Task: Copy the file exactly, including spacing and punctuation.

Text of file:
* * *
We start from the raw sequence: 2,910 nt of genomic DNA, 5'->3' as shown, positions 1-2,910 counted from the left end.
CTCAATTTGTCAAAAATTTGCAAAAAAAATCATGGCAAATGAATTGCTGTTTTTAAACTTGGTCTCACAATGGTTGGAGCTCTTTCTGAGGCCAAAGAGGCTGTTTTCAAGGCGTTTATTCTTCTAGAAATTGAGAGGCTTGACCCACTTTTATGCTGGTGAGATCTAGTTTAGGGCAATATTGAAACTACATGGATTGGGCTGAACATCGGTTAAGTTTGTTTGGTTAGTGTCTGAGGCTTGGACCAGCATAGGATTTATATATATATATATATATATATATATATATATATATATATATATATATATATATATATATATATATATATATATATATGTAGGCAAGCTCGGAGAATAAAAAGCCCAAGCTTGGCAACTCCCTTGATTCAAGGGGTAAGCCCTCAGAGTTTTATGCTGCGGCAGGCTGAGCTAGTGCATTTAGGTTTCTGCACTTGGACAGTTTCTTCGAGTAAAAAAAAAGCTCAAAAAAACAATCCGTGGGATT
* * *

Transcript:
We start from the raw sequence: 2,910 nt of genomic DNA, 5'->3' as shown, positions 1-2,910 counted from the left end.
CTCAATTTGTCAAAAATTTGCAAAAAAAATCATGGCAAATGAATTGCTGTTTTTAAACTTGGTCTCACAATGGTTGGAGCTCTTTCTGAGGCCAAAGAGGCTGTTTTCAAGGCGTTTATTCTTCTAGAAATTGAGAGGCTTGACCCACTTTTATGCTGGTGAGATCTAGTTTAGGGCAATATTGAAACTACATGGATTGGGCTGAACATCGGTTAAGTTTGTTTGGTTAGTGTCTGAGGCTTGGACCAGCATAGGATTTATATATATATATATATATATATATATATATATATATATATATATATATATATATATATATATATATATATATATATATGTAGGCAAGCTCGGAGAATAAAAAGCCCAAGCTTGGCAACTCCCTTGATTCAAGGGGTAAGCCCTCAGAGTTTTATGCTGCGGCAGGCTGAGCTAGTGCATTTAGGTTTCTGCACTTGGACAGTTTCTTCGAGTAAAAAAAAAGCTCAAAAAAACAATCCGTGGGATT